As most industry professionals know – grain and feed dust is doubly challenging. Not only is it an irritant for employees breathing it during grain receiving or loading, but it can also be dangerously explosive. 

Dust collection/suppression equipment can improve both problems significantly and is a worthwhile investment. 

Ken Hellevang, an extension ag engineer at North Dakota State University states, “breathing in grain dust is often an overlooked hazard. Tiny particulates can settle deep inside the lung when you breathe them in, and make you ill.” Hellevang recommends a mask that’s rated either N-95 or N-99. Employees should be required to wear them when grain dust is present.

Safe employees

Outside of things you can do as an employer, it’s the responsibility of your employees to make sure that they themselves are also safe. This safety comes from performing their job correctly, following company policy, and not taking undue risks. 

One of the ways to help insure compliance and working smarter is to provide training and education – so that your workers will know about possible risks and how to avoid them.

A good place to start is the National Grain and Feed Association’s website “Focus on Safety, found at ngfa.org/issues/focusonsafety

This site provides safety tips, some links to recorded webinars and seminars on safety topics, and has several safety training videos you can order.

Another proactive approach to safety is to institute a safety management system, which helps to make health and safety an integral part of your feed and grain business’s core operations. By designing, developing and implementing an effective safety management system, you will have the methods for managing, reporting, assigning responsibilities, planning and resourcing needed to create a safer workplace.

Safety management systems have six elements: 1) a safety plan; 2) policies, procedures and processes; 3) training and orientation; 4) monitoring; 5) supervision; and 6) reporting. It’s not enough to just adopt a safety management system.

You must also actively implement that system in your workplace. To do this, you must ensure that:

  • Employees are involved in safety management
  • Workers comply with procedures and instructions
  • Workers are appropriately trained
  • Workers are subject to ongoing supervision

Safety plan
A safety plan is a strategic action plan that forms part of the business plan. It analyzes the current and prospective risk for a company and charts how the risks will be eliminated and controlled over a calendar period. 

It should also include a budget, and you must decide whom in your firm is in charge of the plan (you as the manager or your designee).

This plan will ensure that there is a governance structure within your company that ensures every worker clearly understands their safety obligations (and how to comply) and is accountable to carry out those obligations.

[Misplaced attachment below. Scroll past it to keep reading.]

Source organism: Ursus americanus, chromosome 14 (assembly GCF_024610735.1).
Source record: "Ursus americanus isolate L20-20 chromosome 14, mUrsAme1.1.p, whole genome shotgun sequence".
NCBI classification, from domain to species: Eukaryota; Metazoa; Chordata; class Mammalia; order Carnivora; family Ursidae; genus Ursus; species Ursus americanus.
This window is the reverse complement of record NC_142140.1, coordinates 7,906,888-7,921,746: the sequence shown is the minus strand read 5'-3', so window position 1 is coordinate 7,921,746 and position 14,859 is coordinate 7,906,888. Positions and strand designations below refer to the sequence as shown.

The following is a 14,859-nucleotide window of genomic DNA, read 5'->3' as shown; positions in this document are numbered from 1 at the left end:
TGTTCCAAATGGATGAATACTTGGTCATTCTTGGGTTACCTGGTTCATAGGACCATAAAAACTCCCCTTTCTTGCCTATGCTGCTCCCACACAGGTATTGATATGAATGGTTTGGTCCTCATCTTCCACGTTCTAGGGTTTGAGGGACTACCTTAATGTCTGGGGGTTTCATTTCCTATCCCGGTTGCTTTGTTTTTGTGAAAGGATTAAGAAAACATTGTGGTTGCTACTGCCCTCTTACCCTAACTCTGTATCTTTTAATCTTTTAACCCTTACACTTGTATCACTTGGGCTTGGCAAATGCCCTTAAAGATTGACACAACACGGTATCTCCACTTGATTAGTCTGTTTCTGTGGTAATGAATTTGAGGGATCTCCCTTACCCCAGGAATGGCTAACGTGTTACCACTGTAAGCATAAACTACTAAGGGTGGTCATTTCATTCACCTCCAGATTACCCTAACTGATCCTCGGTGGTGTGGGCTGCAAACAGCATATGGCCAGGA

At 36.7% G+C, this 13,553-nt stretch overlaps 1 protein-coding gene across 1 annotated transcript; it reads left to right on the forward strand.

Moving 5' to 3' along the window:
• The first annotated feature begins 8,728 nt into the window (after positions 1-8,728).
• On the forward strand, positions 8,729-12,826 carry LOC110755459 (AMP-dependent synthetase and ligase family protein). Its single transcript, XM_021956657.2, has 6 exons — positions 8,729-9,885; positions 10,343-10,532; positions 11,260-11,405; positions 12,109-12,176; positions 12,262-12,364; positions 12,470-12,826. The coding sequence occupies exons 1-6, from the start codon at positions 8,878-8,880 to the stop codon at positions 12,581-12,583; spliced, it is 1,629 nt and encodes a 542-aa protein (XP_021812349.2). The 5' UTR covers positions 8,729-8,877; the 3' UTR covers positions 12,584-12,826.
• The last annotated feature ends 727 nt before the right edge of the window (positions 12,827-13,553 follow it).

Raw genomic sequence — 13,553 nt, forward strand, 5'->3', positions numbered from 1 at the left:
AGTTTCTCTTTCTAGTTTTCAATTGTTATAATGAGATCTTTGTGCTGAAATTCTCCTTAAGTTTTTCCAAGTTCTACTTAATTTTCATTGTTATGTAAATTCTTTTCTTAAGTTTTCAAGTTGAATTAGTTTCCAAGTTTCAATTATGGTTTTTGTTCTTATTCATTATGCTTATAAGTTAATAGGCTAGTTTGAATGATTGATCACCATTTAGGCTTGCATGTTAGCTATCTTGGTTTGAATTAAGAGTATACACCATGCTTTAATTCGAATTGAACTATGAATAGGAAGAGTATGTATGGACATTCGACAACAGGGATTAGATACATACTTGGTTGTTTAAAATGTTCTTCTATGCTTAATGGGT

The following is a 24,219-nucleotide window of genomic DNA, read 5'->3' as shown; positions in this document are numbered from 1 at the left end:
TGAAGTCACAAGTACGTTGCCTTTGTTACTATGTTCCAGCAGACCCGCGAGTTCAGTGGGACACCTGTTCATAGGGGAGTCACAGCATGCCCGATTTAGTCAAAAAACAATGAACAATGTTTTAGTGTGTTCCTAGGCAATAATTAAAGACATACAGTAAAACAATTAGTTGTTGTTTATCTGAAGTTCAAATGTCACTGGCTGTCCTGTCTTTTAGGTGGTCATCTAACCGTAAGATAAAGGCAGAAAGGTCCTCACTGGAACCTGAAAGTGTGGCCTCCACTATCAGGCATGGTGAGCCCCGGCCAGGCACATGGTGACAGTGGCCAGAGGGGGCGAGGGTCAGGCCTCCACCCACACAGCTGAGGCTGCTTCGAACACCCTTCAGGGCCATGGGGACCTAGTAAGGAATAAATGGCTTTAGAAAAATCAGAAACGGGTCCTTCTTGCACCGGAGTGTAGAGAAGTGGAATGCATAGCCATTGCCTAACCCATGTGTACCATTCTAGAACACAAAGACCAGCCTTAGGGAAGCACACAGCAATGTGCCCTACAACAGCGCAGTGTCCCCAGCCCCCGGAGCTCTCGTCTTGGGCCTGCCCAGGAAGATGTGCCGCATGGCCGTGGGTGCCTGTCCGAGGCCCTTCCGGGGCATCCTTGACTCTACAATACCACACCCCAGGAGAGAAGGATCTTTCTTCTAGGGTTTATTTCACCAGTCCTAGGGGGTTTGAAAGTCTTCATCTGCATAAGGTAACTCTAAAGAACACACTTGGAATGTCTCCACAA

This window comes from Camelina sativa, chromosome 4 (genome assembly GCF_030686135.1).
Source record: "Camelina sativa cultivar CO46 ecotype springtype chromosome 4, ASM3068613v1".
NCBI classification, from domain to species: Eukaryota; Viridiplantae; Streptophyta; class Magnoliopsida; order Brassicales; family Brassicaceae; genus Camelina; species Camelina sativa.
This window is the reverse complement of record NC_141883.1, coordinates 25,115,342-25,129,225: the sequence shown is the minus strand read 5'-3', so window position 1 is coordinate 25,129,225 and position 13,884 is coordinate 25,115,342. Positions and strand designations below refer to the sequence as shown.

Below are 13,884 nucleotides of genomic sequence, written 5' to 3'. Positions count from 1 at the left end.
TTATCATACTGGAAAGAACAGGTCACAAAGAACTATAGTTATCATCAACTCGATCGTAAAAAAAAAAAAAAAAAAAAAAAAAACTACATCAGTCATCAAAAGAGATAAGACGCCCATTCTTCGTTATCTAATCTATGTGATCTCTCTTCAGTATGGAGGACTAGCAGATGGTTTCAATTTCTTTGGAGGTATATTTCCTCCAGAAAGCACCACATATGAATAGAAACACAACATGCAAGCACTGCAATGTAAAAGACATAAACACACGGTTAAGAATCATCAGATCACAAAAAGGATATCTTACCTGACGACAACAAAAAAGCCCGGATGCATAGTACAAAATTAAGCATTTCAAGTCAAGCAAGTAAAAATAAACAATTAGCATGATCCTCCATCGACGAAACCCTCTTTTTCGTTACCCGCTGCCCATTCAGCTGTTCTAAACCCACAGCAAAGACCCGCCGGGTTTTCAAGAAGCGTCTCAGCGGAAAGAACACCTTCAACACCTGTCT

Policies, procedures and processes

Policies, procedures and processes include all safety documentation within your company.  This paperwork will describe all safety behavior, expectations, record-keeping, incident reporting, and incident notification documentation.

Training and orientation

Everyone who starts work in your feed and grain company should receive training on the safety rules of your company, how to comply, and how to report safety violations. Ongoing education should also be provided on a regular basis.

Monitoring

Your obligations to monitor your workplace depend on circumstances and need. Always consider the level of risk. The higher the risk, the more frequent and detailed the monitoring needs to be.

There may be other times when monitoring may be necessary. For example: to ensure that all risk has been covered by a new risk assessment that has been carried out due to a change in process, such as the installation of new equipment or workstations; or when an investigation takes place following an incident.

Supervision

The only way to ensure your workers are carrying out their safety obligations is to have adequate supervision. The level of supervision required in your workplace will increase if the level of safety control put in place to reduce a risk is low, i.e. the less effective the control measure used, the higher the level of supervision necessary.

Reporting

The governance structure of your company needs safety reporting at all levels. Your workers need to know what safety looks like – what’s going right and what’s going wrong. This can only occur when they receive safety feedback from you. 

Life is full of risks. Identifying and minimizing those risks, working safely, and educating your employees will let you sleep better at night, and will protect your employees and your business. ■

Dr. John Foltz is Chair, Department of Animal Sciences, The Ohio State University, Columbus, OH, and Dean Emeritus, College of Agricultural and Life Sciences,  University of Idaho, Moscow, ID.

Dr. Christine Wilson is Professor and Director of Undergraduate Programs, Department of Agricultural Economics, Kansas State University.